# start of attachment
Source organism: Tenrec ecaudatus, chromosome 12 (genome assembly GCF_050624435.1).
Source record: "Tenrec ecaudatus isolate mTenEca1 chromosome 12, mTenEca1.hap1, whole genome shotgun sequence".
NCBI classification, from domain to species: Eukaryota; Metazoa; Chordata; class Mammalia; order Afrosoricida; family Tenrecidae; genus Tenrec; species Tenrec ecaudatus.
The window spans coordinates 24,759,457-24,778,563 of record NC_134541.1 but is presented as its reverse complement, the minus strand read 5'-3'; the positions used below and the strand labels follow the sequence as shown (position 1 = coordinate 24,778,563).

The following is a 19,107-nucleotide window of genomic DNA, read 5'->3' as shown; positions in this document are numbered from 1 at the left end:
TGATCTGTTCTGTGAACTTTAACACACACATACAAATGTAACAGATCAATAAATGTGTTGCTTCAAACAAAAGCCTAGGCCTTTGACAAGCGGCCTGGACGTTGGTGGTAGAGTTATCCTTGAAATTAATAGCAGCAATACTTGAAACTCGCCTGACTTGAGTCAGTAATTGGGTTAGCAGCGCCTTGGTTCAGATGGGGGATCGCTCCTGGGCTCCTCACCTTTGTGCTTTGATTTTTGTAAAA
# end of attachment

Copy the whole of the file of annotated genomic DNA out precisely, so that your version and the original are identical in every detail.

Source organism: Tenrec ecaudatus, chromosome 12 (genome assembly GCF_050624435.1).
Source record: "Tenrec ecaudatus isolate mTenEca1 chromosome 12, mTenEca1.hap1, whole genome shotgun sequence".
NCBI classification, from domain to species: Eukaryota; Metazoa; Chordata; class Mammalia; order Afrosoricida; family Tenrecidae; genus Tenrec; species Tenrec ecaudatus.
The window spans coordinates 24,759,457-24,778,563 of record NC_134541.1 but is presented as its reverse complement, the minus strand read 5'-3'; the positions used below and the strand labels follow the sequence as shown (position 1 = coordinate 24,778,563).

The following is a 19,107-nucleotide window of genomic DNA, read 5'->3' as shown; positions in this document are numbered from 1 at the left end:
TGATCTGTTCTGTGAACTTTAACACACACATACAAATGTAACAGATCAATAAATGTGTTGCTTCAAACAAAAGCCTAGGCCTTTGACAAGCGGCCTGGACGTTGGTGGTAGAGTTATCCTTGAAATTAATAGCAGCAATACTTGAAACTCGCCTGACTTGAGTCAGTAATTGGGTTAGCAGCGCCTTGGTTCAGATGGGGGATCGCTCCTGGGCTCCTCACCTTTGTGCTTTGATTTTTGTAAAA